By: Holly Horning
We didn’t plan it this way. Kurt and I rarely coordinate our topics and we never read each other’s blogs in advance of publishing jointly. But on Saturday, I decided to write about concerns in the outfield for my Monday piece. And on Sunday, Kurt addressed Justin Upton. Two bloggers, two days and the same topic.
It’s just that clear there is a big concern that the Tigers need to address.
While Kurt wrote about the immediate, it’s the future that keeps me up at night. Because if Justin Upton doesn’t start to turn things around this year, there will be a trickle down effect impacting the entire outfield.
The Tigers actually are in a position many teams wished they were in. Namely, as they put it, they have a “glut” of outfielders in Toledo. But when you have 7 guys in contention for 3 positions, more than half of them are not gonna make it. And if you think the most talented will be the ones to survive, it just may not be the case.
The current outfield consists of Upton, Maybin and JD. In Toledo, the Tigers have Collins, Gose and Moya – and now JaCoby Jones. Moving Jones from his expected infield position into CF tells us what Detroit’s outfield may look like in the near future.
But expect Toledo’s ranks to thin out shortly. Putting Jones into CF, combined with Brad’s statements about not needing to call up another outfielder, and using Upton in CF when necessary, tells us that Gose’s time in Detroit has run its course. No surprise as his reputation from Toronto followed him into the US. A guy who has struggled mightily at the plate yet refuses to step it up by taking on-field batting practice or listening to the pleas of Wally Joyner. The only player who takes BP in the indoor batting cages.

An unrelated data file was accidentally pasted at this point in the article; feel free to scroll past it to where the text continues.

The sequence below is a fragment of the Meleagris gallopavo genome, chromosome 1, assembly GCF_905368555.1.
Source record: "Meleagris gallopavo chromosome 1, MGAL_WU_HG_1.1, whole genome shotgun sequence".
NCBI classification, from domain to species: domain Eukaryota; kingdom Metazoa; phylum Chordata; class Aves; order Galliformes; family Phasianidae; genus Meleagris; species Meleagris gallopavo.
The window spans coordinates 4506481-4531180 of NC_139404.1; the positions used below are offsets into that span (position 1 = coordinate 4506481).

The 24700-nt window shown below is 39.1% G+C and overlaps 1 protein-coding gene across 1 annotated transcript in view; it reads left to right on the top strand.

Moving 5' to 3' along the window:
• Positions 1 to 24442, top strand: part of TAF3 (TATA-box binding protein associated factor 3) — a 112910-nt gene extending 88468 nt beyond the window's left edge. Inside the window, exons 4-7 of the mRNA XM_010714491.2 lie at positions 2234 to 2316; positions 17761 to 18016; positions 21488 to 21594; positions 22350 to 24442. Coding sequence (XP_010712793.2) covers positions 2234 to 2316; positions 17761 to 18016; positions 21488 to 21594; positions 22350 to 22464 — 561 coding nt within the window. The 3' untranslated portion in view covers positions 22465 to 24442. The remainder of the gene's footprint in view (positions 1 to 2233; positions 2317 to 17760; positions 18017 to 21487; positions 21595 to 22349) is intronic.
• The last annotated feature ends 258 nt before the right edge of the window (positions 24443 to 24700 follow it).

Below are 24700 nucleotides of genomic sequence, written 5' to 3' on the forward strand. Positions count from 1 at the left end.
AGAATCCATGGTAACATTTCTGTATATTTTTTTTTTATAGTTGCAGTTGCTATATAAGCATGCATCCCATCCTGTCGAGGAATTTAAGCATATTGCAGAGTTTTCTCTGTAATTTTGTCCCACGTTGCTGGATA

On the other hand, the stories of Collins and Moya remain unclear for the moment.
In Detroit, the outfield looks even more uncertain beyond 2017. A year in which Justin Upton can “upt-out” and both Maybin’s and JD’s contracts conclude. Who will stay? Who will leave?
The key to this equation is Upton. If he performs really well, he may just use his clause and leave, which would make life so much simpler for the Tigers. But if he doesn’t, then the Front Office will have to make some hard choices. Choices that fans may not like.
Justin is one of MLB’s most highly paid outfielders, earning $22 million per year for each of the next 6 years. The fact that his opt-out clause kicks in after 2017, and that JD’s contract also expires at the same time, isn’t lost on any of us. The Tigers were most probably hoping Upton would give the team a short-term needed boost and then leave, paving the way for JD to become the outfield star.
But if Justin turns out to be a monumental bust, will the Tigers decide to add another huge mega-salary? If Justin is making $22 million for his performance, won’t JD insist on being paid much more? He’s earning a paltry $7 million this year and $12 million in 2017.
Don’t be surprised if the Tigers, especially if Chris Ilitch takes over, have to allow JD to leave Detroit.
Maybin, on the other hand, is a steal this year with part of his salary being paid by his former team. The Tigers have a $9 million option on him for next year with a $1 million buyout. Unless he has real issues with staying healthy, expect the team to keep him.
But the fast-tracking of Jones, also a dedicated centerfielder, poses some real issues. Both Maybin and Jones are RH hitters. And it appears that the Front Office is intent on keeping Jones and unlikely to keep him in Toledo for 2 long years.
Could the Tigers have erred in their vision of how the outfield would shake out? Could they have thought that Upton would surely leave, giving way to an outfield of Maybin, Jones and JD? It’s logical.
But maybe they didn’t seriously consider a worse-case scenario. One in which 2018’s outfield would consist of Upton, Jones and Moya.
Yet just one more reason why we all need to hope that Justin Upton figures things out and has a minimum of one outstanding year.